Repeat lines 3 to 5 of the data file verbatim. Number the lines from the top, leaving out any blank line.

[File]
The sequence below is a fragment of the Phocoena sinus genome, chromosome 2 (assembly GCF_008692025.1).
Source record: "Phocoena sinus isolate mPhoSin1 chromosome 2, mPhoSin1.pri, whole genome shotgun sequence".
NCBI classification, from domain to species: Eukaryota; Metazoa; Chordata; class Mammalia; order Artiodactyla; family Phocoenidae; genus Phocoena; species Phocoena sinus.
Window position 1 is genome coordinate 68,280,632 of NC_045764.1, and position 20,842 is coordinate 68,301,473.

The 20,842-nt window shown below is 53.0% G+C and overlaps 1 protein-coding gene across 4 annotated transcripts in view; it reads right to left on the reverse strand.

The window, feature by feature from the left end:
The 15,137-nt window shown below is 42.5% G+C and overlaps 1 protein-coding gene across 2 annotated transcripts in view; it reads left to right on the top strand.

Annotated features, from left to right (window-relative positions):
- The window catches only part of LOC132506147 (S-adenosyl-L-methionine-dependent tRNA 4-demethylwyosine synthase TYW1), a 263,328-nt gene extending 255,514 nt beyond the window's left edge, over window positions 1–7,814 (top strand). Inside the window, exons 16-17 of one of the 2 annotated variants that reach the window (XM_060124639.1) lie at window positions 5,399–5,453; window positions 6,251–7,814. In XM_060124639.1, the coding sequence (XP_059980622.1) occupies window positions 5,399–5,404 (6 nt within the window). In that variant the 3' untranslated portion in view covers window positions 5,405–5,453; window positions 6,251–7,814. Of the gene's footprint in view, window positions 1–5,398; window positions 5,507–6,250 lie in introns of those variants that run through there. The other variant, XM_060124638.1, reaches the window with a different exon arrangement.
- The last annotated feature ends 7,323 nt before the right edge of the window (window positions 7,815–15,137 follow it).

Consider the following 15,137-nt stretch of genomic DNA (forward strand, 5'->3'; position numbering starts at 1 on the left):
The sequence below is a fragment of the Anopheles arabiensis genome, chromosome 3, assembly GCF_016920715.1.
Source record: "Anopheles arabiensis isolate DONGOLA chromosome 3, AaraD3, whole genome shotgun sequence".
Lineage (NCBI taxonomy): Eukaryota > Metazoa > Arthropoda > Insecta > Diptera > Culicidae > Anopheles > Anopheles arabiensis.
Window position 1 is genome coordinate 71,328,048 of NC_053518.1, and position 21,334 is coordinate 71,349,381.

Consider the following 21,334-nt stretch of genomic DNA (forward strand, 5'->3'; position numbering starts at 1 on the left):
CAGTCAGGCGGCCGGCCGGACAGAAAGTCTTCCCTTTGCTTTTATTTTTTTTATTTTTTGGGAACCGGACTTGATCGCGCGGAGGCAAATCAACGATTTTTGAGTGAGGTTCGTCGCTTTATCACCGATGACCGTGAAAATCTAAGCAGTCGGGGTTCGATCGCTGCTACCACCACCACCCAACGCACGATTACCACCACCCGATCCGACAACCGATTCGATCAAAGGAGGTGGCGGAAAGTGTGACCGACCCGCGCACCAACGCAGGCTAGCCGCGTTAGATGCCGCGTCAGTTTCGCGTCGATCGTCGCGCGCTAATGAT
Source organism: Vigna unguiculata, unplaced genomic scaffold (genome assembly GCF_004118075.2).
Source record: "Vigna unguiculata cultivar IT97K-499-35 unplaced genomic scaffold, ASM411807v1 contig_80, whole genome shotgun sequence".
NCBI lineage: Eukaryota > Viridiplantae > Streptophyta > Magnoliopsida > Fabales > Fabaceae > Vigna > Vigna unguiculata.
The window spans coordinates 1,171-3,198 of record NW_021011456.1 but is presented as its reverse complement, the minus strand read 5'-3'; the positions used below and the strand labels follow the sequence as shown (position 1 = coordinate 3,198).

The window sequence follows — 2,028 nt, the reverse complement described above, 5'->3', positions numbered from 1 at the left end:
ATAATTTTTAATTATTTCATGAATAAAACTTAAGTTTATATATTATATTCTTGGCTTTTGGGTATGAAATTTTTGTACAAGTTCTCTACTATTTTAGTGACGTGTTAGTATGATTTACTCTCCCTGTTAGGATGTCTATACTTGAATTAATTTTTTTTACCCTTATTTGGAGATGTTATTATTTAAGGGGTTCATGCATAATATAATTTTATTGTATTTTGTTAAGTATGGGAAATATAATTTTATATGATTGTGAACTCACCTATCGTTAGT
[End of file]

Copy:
NCBI classification, from domain to species: Eukaryota; Metazoa; Chordata; class Mammalia; order Artiodactyla; family Phocoenidae; genus Phocoena; species Phocoena sinus.
Window position 1 is genome coordinate 68,280,632 of NC_045764.1, and position 20,842 is coordinate 68,301,473.

The 20,842-nt window shown below is 53.0% G+C and overlaps 1 protein-coding gene across 4 annotated transcripts in view; it reads right to left on the reverse strand.